A central theme in my work is the focus on place; on the landscape, the environment, the economy and culture and from this – the connections between people, locally available materials and function (for example, tools / buildings / fuel etc.). All human activity has an impact, and yet over the centuries, it seems as if there were occasionally systems that established some kind of balance between the natural world and our actions. Take the countryside of the British Isles for example, where until the development of more industrial approaches to farming following the second world war, the fields were characterised by species diversity – of plants, invertebrates, birds etc. I’m not suggesting this was a panacea – something usually has to give. Some kind of balance also seems to have been established in the management of woodlands for coppicing, creating fuel for firewood and early industrial activity. The coppiced woods created opportunities for a wide range of flowering plants such as bluebells and wood anemones and particular butterfly and bird species – whilst also creating a carbon neutral source of fuel.
Whilst it may seem almost impossible to re-create these systems to serve a world with a growing population of 7 billion people, it does inspire me – and the whole concept of sustainability deeply underlies my work. How could these more balanced systems inform our future actions and innovation? It also means that as I explore landscapes, with ceramic materials in mind, I know that I need to think carefully about the relationships that I will have with both people and place, if I am to stay true to my own values and commitments.
Looking south-east over the “dhustone” quarry
The site of Isaac Button’s workshop, just after the flattening of his old kiln
Palimpsest Landscape – Soil Hill, 2015
Cross section through clay from Shay quarry, Soil Hill, August 2015
Titterstone incline, Clee Hill
Foam on Newport beach.
Clee Hil: flooded quarry
The quarry North West of Clee Hill village
Stormy beaches – exposing clay….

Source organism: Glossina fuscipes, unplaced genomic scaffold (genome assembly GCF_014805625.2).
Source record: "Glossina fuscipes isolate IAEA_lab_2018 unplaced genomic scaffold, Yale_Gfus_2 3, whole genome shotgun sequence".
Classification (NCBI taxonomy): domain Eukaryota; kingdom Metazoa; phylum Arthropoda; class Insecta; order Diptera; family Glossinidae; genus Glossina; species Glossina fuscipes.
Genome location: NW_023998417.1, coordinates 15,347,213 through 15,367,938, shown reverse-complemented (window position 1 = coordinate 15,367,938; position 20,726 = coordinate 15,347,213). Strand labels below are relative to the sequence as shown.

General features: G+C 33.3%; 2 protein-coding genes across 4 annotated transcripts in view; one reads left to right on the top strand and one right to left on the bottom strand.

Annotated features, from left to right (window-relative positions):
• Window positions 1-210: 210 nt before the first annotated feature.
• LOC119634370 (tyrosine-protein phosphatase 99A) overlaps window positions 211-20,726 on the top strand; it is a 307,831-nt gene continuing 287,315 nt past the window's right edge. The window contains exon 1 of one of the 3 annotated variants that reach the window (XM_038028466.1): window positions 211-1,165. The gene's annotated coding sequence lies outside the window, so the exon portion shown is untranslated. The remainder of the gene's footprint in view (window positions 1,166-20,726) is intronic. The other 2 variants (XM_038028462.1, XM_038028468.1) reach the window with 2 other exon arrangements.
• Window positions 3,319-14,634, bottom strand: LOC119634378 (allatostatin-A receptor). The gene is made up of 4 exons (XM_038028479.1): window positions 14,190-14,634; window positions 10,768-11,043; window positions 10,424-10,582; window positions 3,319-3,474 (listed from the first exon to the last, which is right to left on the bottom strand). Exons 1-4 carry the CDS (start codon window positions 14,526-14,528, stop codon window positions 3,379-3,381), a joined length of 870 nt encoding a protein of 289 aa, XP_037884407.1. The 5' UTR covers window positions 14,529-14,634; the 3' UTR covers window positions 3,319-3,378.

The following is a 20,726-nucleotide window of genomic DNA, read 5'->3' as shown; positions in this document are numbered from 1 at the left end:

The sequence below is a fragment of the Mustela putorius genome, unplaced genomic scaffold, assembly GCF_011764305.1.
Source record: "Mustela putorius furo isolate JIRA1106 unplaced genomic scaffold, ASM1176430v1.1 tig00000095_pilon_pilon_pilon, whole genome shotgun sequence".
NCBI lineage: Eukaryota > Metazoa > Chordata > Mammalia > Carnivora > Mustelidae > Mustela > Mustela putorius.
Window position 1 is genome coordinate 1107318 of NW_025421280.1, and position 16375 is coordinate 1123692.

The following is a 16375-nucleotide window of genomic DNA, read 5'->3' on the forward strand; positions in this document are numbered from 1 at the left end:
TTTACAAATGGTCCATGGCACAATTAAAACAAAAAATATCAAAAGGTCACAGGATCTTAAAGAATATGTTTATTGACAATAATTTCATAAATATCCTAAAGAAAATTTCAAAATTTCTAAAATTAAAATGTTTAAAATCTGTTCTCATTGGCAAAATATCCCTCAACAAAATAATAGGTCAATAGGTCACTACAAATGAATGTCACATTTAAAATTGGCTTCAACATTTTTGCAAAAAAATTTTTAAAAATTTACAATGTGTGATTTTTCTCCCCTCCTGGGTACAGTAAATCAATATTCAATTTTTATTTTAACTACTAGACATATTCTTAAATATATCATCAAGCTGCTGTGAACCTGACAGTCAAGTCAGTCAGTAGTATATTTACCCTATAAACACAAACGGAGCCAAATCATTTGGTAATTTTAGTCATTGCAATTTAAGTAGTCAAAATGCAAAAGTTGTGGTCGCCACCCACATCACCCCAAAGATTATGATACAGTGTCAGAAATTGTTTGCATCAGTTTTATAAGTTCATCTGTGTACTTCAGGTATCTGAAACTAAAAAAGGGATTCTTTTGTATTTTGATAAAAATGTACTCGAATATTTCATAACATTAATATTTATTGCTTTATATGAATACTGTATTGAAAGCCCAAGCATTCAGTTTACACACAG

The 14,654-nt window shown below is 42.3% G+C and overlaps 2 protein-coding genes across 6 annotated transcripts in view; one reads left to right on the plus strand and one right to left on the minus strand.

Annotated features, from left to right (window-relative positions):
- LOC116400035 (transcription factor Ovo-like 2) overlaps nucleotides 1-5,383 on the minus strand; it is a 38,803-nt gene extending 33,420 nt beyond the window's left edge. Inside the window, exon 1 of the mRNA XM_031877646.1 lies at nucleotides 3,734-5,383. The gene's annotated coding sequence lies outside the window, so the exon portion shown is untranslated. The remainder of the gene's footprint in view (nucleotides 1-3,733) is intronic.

My latest project has been a further investigation of clay collected from my home county, specifically around the villages of Ockeridge and Sinton Green in Worcestershire. The line of investigation has been facilitated by my friends in this area, who have given me access to gardens and woodland, and permission to dig some clay.
I wanted to explore a different aspect of local function, moving beyond the pancheon work of the last few years. This project began after a discussion of the history of the pint glass one day in my local pub, The Plough on Deansway, Worcester. The pub is frequented by regulars, some of whom are either archaeologists, or who have a passion for this subject, and the conversation drifted to the fact that beer would have been drunk originally from, amongst other things, ceramic beakers – such as those found associated with the early Bronze Age Beaker Culture of c. 1000BC.
This led to a lengthy set of experiments with the Ockeridge (and other) clays, to arrive at the most satisfactory shape, size (to hold an exact pint), glaze, distinguishing features (makers marks / throwing rings) etc.
Prototype Plough beaker
What makes a pint? It’s what is inside that counts.
Ockeridge earthenware clay beaker with chun type glaze.
Pint beaker with Plough green glaze.
There’s a lot more to follow on this, and another of my small books available to tell the story behind these beakers.. They’re made from the clay dug In my good friend Mick’s bit of woodland, and have become a bit of a talking point at my local pub, The Plough on Deansway, Worcester, where my prototype is used by yours truly several times a week……
#brakspearceramics and #worcestershireopenstudios2017
Mick’s clay fresh from the ground.
The clay pit.
My gift to return the favour.
My friend Mick has been more than generous in letting me dig some of the clay from his woodland near Ockeridge in west Worcestershire. Mick and his brother Tim manage the woodland for timber and firewood, mostly cutting single / selected trees, one at a time and avoiding clear felling. The clay runs in bands through the woodland, close to the surface, making it easy to extract. It’s a beautiful material, mostly quite fine and free of stones or grit, although the decades of organic material (leaf mould) on the surface seem to give the clay a strong smell once it has been left to sour.
I have made Mick a pancheon from this clay, but I am connecting this new work to my making of beer beakers. More on these in posts to follow.